1. Transfers to young addresses incur high transaction fees. Transaction fees drop as addresses age in block chain.
Addresses aren't stored in the block chain, except as outputs to transactions. Since every transaction generally has a unique address for its output (except for donations), all addresses are usually "young". When it becomes possible for merchants to use a single address for all transactions (ie, when clients can easily send an address-signed email with a transaction id), this might become viable.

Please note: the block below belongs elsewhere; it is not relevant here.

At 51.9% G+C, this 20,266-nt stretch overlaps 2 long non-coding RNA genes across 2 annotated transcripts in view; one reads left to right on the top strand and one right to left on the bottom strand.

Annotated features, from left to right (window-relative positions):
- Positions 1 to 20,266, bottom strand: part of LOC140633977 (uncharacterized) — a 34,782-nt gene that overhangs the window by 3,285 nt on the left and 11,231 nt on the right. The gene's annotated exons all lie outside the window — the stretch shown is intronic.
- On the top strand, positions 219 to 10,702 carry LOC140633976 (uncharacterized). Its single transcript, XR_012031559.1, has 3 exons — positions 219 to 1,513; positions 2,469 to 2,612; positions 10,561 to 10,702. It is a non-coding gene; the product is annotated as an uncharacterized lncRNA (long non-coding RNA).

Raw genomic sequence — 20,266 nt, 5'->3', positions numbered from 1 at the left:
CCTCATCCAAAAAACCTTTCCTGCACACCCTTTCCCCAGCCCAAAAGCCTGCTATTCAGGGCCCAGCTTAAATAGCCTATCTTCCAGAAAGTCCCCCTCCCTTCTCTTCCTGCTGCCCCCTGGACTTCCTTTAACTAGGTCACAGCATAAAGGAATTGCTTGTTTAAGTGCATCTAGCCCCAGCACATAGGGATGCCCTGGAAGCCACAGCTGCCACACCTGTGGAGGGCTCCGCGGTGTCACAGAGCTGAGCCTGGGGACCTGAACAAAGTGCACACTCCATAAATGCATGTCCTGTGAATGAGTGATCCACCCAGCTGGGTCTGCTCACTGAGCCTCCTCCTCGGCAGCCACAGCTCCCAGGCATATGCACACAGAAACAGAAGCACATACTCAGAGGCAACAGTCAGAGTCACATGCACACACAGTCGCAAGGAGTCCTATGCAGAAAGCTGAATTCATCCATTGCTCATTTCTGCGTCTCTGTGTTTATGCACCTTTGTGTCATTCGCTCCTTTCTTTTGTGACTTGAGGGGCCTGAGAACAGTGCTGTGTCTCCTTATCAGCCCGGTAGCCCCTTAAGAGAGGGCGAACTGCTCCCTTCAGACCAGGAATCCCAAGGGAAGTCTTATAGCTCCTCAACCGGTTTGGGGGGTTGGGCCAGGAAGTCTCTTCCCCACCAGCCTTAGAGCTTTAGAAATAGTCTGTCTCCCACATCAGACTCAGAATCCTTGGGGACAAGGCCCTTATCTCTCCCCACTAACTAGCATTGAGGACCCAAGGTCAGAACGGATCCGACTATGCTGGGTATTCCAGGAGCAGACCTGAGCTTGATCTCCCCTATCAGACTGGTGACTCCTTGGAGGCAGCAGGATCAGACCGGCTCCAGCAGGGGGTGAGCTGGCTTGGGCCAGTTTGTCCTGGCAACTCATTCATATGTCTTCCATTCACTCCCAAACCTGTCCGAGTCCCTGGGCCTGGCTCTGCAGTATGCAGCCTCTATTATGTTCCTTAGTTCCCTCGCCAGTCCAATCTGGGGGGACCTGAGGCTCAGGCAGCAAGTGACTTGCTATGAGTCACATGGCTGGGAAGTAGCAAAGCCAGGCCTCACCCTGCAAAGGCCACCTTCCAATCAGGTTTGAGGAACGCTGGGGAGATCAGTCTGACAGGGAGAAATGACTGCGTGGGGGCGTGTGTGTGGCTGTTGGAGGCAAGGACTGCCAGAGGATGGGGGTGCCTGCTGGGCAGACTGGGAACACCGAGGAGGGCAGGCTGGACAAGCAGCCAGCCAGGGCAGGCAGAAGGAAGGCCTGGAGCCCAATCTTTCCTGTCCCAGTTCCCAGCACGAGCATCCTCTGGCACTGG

2. Users cannot make exact transactions. Say, for example, that I sign a transaction for 1.0000000 BTC. This will only be included in a block if the miner also signs it. However, by default, miners always reject my first proposal and send back a signed proposal salted with a random number, say 0.97429313 BTC. I can then choose to sign this, and commit it to the block chain, or make another first proposal. The whole thing can of course be automated in the original client.
Miners can't "send back" anything at all...